- What are compound data types?
- The Input/Output Override Prefix Operators Revisited
- Variable Data Types
- The String Prefix Operator
- The Diminish Prefix Operator

There are other types of queues and functions in Q-BAL than queues of
numbers and functions on numbers. There are queues of queues, or functions on
queues, or queues of functions. These are declared with a variable number of
`Q`

s and `F`

s for the type section of a declaration.
For example, `FQ sort`

would declare a function on queues. In
general, a "queue" or "function" refers to a queue of numbers or a function
on numbers. An example of a use of a queue of queues follows:

QQ x Q y y = 'in *$y -> x ; - 3\(#y != 0) -> ; $x -> 'out ; - 2\(#x != 0) -> ; ; ->

This complete program will read strings until a null string is entered (return with no other characters), and then print them all out in the same order they were entered, followed by a blank line. (Don't worry about understanding it now; we'll refer back to it as we go on.)

When an assignment or attachment includes different data types, the
"Greatest Common Denominator Rule" is used to determine how the data is
manipulated. The GCD of two types is the largest string of `Q`

s
and `F`

s that is common to both, on the right side. In the case of
attachment, the GCD must be shorter in length than the shorter of the two
types, while in assignment it can be equal to the shorter. The GCD is the
longest data type that is manipulated. For any data type, if the GCD is more
than one letter shorter than the type in question (if the operation is
attachment) or if it is at all shorter (if the operation is assignment), then
the excess is put onto the top of the queue (or the output queue for
functions.) An example will serve to make this clearer:

FQQ x QQ y FQ z ... y -> x y = x z = y y -> z x -> z

Admittedly, you aren't likely to run across anything nearly this complex.
But it serves a good illustration. Let's take this in order. The first three
statements declare `x`

a function on queues of queues,
`y`

a queue of queues, and `z`

a function on queues.
The fourth line is an ellipsis, indicating that there is probably code in
between, but what it is doesn't matter. Now we're at the confusing part.

The first attachment has a GCD of `Q`

(it would be
`QQ`

, but an attachment GCD must be shorter than the shortest,
which in this case is `QQ`

). Therefore it works on queues. It pops
the first queue off `y`

(`y`

is a queue of queues) and
appends it to -- what? Well, excess is put onto the output queue, so it
appends it to the top queue of queues on the output queue of `x`

,
which is a function on queues of queues.

The second statement is an assignment with a GCD of `QQ`

. It
sets `y`

(a queue of queues) equal to the top queue of queues in
the output queue of `x`

(a function on queues of queues) without
popping it off `x`

.

The third statement is an assignment with a GCD of `Q`

. It sets
the top of the output queue of `z`

(a function on queues) equal to
the top of `y`

(a queue of queues) without popping it off
`y`

.

The fourth statement is an attachment with a GCD of `Q`

working
the same way between the same variables as the third statement. This one pops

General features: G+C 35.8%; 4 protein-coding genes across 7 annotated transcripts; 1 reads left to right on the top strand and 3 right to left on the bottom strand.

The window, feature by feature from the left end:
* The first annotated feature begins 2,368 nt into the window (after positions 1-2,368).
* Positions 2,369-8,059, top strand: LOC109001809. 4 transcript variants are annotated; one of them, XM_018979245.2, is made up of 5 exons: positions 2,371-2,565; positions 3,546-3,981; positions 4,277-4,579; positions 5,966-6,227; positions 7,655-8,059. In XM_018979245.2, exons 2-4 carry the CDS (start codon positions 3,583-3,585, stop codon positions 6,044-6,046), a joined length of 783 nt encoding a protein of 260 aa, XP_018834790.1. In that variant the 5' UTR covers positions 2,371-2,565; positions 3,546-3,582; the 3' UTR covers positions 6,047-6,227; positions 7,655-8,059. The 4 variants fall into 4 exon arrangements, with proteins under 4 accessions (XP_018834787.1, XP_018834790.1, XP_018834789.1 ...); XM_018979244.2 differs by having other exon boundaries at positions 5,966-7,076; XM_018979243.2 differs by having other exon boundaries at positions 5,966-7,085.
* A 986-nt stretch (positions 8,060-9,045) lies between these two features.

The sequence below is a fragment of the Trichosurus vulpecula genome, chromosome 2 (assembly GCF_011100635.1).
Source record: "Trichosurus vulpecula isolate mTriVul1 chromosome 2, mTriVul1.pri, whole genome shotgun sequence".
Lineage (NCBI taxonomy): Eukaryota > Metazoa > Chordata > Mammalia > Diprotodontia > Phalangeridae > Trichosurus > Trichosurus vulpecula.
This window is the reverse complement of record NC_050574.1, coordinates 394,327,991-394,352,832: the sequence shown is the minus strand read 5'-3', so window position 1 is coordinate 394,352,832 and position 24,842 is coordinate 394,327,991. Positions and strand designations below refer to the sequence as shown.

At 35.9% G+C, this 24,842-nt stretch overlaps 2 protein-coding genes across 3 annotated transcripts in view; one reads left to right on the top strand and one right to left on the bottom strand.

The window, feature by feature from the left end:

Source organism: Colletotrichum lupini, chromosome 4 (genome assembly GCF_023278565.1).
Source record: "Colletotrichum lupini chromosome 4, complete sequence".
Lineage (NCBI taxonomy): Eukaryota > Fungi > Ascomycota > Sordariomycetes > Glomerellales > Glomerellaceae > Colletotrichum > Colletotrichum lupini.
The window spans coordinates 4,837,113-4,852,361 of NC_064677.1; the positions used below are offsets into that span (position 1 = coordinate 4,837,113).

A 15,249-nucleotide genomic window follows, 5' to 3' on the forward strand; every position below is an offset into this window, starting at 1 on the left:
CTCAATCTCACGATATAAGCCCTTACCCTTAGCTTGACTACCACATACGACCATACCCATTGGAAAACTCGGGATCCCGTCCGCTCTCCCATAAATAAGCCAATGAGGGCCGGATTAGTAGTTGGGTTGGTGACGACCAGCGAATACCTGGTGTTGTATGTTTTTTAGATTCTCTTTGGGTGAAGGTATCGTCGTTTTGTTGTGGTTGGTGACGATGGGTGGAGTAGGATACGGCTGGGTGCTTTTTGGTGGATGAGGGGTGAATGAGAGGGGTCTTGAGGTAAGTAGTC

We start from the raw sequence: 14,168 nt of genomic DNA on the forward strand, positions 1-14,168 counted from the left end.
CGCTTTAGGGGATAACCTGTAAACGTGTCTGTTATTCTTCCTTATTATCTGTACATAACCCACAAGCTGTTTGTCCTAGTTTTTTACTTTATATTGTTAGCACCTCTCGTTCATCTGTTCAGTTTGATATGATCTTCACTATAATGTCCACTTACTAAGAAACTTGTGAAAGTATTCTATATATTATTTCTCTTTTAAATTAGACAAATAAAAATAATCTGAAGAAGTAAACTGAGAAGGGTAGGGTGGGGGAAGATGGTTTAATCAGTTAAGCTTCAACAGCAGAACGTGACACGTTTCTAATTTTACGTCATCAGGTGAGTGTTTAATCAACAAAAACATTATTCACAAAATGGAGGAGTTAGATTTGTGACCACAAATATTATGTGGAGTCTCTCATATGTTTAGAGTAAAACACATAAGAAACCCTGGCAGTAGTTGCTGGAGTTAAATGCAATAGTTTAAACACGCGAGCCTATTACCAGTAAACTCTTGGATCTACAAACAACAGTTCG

the top queue off `y`

(a queue of queues) and appends it to the
bottom of the input queue of `z`

(a function on queues).

The fifth statement is an attachment with a GCD of `Q`

. It pops
the top queue off the top queue of queues of the output queue of
`x`

(a function on queues of queues) and appends it to the bottom
of the input queue of `z`

(a function on queues).

Got it? Good!

Remember the I/O override operators `&`

and `@`

from
advanced functions? They can apply to multiple data types as well. Normally,
excess is put on the top, or the top of the output queue, but these can force
it to be put on the bottom, or on the input queue. To this end, they can be
applied to queues as well as functions. When used in this way to functions,
sometimes they must be applied twice. The default is `@`

or
`@@`

, the top of the output queue. `&`

or
`&&`

will force it to the bottom of the input queue.
`&@`

will force the bottom of the output queue, and
`@&`

the top of the input queue. Needless to say, these are
generally considered bad form. But hey; who cares?

An object may be declared as a type ending in `X`

;, such as
`QX`

or `FQX`

. The `X`

stands for
"anything". `QX`

means a queue of anything, and
`FQX`

means a function on queues of anything. When used in an
expression, consider the `X`

by default to be whatever will make
the GCD the longest. If two `X`

-types are used in the same
expression, make both the `X`

s equal to whatever is at the top of
the source.

The String prefix operator `$`

forces the GCD to a higher
level. One use of the string on the source will raise an attachment to the
level of the smaller, if possible. For example:

QQ x Q y ... $y -> x

This code will leave `y`

a null queue and append to
`x`

(a queue of queues) what it used to be. The string operator
often leaves its operand a null queue. When used other than this, it causes
things to be strung together. For example:

Q x Q y ... $x -> y

This code will string together all of `x`

and append it to
`y`

. If `x = {1,2,3}`

and `y = {1,4,9}`

,
then after this code executes `y = {1,4,9,1,2,3}`

and
`x`

is a null queue. In general, be logical: it's usually pretty
obvious what the string operator should do in any given situation.

`%`

)The Diminish Prefix Operator `%`

is the opposite of the string
operator. It lowers the GCD by one letter. It is even more intuitive than the
string operator and needs no example.

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